The excitement for me as an artist lies not in exploring the unknown but in how I can effectively organise a visual arrangement that reflects the atmosphere and intensity of an environment, evoking a precise moment of the day under specific light and conditions. I hope you enjoy the work

Feature of the week  04/03/2018

Whit Sunday, Commercial Road


This is story about a location depicted in a painting that I thought I had lost forever. I had a few blurred images of it and felt a pang of regret from time to time that I had not kept better records when young. I could not even remember when and where it was sold or what size it was. All I had was a date 1989 and a title ‘Whit Sunday, Commercial Road’.

 

Out of the blue, earlier this week, I was contacted on my web-site by someone in Bristol who was in possession of a painting dated 1989 but unsigned. His parents had bought it in the late eighties or early nineties and he had often wondered who painted it. Eventually he traced me through images on the internet and together we pieced the jigsaw together of Whit Sunday. His parents lived in Farnborough and frequently visited Greenwich Theatre where I had an exhibition in 1989 entitled ‘Docklands in Transition’. This is where they saw the painting and purchased it.

 

The buildings depicted are on what was, prior to the construction of the Limehouse Link, the busy junction of an arterial road leading out of London. It would be instantly recognisable to anyone who travelled on a number 15 bus, as traffic often came to a standstill here. This branch of the undertakers, Francis Walters, the famous East End Funeral Directors’ with the horse-drawn carriages, has long since departed to Leytonstone where it now forms part of the Co-Op chain.

 

An interesting addendum is an anecdote told to me by my husband whom I had not met at that time. One night during the blitz, his grandfather was caught out in an air raid and had to leap into the doorway of the Undertakers to evade the blast of a bomb exploding at the junction. As he was crouching, recovering from the shock he realised that he had landed in the doorway of Francis Walters. Then, before he could gather his wits, a man dressed in Victorian funeral garb stuck his head round the door that had squeezed open just a little in order to survey the damage. With a face lit up by the flickering fire he looked down at his grandfather and shrilly chuckled, “That was lucky, almost another customer”, before slamming the door shut. This only added to the apprehension the poor survivor was feeling, not knowing whether he was still on this earth or was on his way somewhere beyond. Steve’s granddad actually had to wait twenty years for that pleasure, but eventually, he ended up at Francis Walters’!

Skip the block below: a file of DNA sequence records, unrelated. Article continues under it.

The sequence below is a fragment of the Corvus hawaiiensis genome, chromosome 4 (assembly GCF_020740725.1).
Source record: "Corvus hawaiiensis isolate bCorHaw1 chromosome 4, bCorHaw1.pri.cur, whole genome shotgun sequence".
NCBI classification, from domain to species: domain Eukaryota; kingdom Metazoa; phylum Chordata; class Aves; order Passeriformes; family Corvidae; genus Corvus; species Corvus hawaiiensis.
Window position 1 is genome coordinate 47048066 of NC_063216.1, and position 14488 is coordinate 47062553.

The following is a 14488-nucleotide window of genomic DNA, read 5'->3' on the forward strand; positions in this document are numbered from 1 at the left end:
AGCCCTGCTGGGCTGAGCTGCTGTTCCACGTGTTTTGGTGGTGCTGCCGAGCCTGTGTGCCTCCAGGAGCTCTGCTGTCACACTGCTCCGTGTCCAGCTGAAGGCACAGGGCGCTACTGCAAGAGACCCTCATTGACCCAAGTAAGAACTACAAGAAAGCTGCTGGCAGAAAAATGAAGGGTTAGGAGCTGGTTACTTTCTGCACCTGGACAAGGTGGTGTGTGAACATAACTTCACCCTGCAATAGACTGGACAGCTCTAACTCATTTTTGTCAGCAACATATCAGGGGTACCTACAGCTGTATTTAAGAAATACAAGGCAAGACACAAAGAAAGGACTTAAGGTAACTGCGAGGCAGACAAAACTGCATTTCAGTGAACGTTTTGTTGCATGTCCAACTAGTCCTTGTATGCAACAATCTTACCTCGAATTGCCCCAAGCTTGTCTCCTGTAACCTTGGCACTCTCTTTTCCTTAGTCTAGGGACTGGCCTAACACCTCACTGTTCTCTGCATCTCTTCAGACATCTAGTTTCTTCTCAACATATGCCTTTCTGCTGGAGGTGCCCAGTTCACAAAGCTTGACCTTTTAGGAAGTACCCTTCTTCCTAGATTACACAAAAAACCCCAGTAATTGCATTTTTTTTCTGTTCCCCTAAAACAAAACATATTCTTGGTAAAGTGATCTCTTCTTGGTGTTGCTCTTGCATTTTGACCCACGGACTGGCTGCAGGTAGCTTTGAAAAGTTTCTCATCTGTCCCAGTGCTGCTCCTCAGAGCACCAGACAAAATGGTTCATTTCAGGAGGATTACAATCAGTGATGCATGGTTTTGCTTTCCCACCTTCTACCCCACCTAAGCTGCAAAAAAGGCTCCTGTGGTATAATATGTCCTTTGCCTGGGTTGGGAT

The shop, East End Videos, in 1989 was a ‘state of the art’ enterprise renting out cassettes of films that had only been released a year or two earlier. It replaced ‘Samson’s Travel’ where I used to visit to gather armfuls of brochures to pour over on a cold night with a glass of red wine, the occasional windfall allowing the purchase of a dream that invariably failed to live up to expectation. I also used the agents’ to regularly buy National Express coach tickets to visit my parents in the Midlands, a time-consuming process in the pre-online days.

 

This painting appears to me in retrospect a cheerful, optimistic view of what was in reality, a dusty, dirty and polluted thoroughfare in the days before the parallel underpass linking the Highway through to Docklands was built. I am very pleased the purchaser’s family still have it on the wall and enjoy looking at it.